That and a loaf of bread for sopping up the sauce - yum!

If you are trying to cater to families - one place we go to serves the kids meal in a frisbee and ice cream is included in the price (usually an ice cream sandwich). If the kids are happy the parents are happy.

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Thanks for all the replies, guys. Your ideas are all great, and have been pretty helpful. I'm going today to hammer out the finalities of the menu I've been working on. I'll snag some pictures today or tomorrow, too, so you can see what I'm workin with.

Yeah, the liquor cost is amazingly crazy, I know. We brought someone in to put the smack down (someone that was already kicking around the company, not an outsider).. someone was already let go within a day or two of that, heh. There were plenty of little issues with the booze -- no real inventory, the right prices not being charged, a little MICROS hell trying to even find half the things, all sorts of different sized glasses, oh and of course staff being liberal with the definition of "shift drink".

It's funny, as soon as I got out of school, I thought to myself "I can't go back and work at X, the first thing Id want to do is change everything." But instead X calls me and says "hey, Y is in the weeds, we want you to come bail it out".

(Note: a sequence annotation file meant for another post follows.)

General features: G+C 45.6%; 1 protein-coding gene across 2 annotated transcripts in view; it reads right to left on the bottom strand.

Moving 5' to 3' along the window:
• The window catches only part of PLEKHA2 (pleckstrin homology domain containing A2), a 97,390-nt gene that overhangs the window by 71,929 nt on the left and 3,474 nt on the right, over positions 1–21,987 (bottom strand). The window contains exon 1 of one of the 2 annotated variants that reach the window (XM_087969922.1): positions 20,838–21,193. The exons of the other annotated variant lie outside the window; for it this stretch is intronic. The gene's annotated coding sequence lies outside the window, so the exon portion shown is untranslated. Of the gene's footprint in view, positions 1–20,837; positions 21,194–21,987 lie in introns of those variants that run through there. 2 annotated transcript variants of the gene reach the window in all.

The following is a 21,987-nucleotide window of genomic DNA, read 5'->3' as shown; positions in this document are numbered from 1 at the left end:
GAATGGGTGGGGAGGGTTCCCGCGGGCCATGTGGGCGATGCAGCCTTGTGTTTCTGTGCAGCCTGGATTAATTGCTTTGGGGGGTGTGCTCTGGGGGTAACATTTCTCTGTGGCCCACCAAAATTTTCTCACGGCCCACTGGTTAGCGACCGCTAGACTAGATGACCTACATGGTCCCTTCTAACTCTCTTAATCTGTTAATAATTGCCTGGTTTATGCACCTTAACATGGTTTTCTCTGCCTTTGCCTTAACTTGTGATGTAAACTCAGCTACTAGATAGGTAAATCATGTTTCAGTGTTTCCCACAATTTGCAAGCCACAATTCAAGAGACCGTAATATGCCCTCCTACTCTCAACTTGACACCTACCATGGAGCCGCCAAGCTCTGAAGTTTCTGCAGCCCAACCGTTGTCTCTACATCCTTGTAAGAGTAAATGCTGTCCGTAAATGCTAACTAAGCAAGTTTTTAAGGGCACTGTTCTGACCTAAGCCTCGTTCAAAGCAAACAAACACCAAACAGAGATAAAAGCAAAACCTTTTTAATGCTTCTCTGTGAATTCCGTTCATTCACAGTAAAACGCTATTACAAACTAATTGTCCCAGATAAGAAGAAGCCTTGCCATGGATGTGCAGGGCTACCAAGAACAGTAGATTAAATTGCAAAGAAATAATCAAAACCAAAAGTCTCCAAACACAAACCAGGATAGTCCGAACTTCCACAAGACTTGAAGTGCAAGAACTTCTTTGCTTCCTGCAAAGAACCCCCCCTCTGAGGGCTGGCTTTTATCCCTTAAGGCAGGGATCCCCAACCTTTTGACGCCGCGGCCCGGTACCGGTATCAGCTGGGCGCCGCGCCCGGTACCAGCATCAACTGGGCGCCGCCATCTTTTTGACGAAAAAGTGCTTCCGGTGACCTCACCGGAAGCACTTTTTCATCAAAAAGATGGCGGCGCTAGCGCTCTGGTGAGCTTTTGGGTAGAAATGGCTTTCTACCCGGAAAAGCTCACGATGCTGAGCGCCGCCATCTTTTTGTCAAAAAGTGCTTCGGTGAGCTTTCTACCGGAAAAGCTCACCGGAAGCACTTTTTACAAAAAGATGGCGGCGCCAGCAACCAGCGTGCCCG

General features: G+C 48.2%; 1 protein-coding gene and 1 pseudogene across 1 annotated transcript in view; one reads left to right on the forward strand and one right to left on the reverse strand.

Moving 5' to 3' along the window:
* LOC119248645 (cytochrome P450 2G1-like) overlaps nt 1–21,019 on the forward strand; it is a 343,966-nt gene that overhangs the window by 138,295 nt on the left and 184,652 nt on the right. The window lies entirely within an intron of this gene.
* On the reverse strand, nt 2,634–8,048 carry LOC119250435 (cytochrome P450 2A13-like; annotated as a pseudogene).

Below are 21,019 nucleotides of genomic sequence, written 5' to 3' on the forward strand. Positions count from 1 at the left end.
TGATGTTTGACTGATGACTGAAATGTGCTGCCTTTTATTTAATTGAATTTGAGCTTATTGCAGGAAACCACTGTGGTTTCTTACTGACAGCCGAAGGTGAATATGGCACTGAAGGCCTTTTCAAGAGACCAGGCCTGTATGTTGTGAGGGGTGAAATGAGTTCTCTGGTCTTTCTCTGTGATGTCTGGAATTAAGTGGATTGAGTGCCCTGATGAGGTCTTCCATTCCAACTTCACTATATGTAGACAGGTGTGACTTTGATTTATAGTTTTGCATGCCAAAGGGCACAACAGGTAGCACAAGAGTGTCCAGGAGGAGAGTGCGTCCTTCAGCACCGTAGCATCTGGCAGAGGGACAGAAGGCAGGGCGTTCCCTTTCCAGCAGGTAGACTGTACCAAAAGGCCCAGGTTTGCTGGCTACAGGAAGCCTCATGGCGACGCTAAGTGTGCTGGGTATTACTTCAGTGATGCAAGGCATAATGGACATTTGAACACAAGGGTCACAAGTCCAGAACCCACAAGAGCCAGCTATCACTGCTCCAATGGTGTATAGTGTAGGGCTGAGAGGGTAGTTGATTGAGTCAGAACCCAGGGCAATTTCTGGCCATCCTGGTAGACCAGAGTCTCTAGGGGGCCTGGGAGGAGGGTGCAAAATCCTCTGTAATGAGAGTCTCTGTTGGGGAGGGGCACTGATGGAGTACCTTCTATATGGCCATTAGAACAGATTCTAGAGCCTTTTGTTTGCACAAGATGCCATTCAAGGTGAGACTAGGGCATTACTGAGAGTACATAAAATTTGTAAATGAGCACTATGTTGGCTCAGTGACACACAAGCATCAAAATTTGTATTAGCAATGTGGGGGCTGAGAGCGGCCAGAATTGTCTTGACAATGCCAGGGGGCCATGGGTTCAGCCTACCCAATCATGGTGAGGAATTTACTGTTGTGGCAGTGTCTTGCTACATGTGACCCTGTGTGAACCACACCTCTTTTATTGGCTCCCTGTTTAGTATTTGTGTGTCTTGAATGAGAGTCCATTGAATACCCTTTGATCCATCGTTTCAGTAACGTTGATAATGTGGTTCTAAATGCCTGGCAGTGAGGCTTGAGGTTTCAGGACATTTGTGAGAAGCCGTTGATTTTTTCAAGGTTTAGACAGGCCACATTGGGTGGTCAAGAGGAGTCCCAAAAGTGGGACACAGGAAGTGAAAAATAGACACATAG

Anyway, the bar/grill across the street doesn't have a website just yet, but the sister restaurant is here:

www.aurora-inn.com

Luckily, our baker sends us cakes and stuff over, so dessert is a no brainer.. some of the best carrot cake Ive ever had... mmm.

Anyway, I'll let you guys know what happens, we're going to present our menu ideas to the big boss sometime this week.

Rico

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We have burger bars here that serve beef burgers, lamb burgers, turkey and chicken burgers with interesting sauces like:

Chimichurri

Pesto

Aioli

Tehina

Red pepper sauce

Maybe you could make different sauces and offer them with your burgers. They are simple to make.

You could also serve cornish pasty or meat pies or pot pies.

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If I recall, the Finger Lakes area seems to have some decent local vinters on the Cayuga Wine Trail. Perhaps you can get get involved and do a small wine-paired menu section?

"There's something very Khmer Rouge about Alice Waters that has become unrealistic." - Bourdain; interviewed on dcist.com
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My brother and his wife owned a restaurant for a time. Actually it was a midwest-styled supper club that had a bit of a focus on comfort food. I was always surprised at how popular chicken and dumplings was for them. It would pack the restaurant on Tuesday nights, particularly in the cold winter. One of those dishes that really isn't hard to make but people many just don't. Folks in these parts probably identify it with family meals from their not-so-distant pasts.

Stephen Bunge

St Paul, MN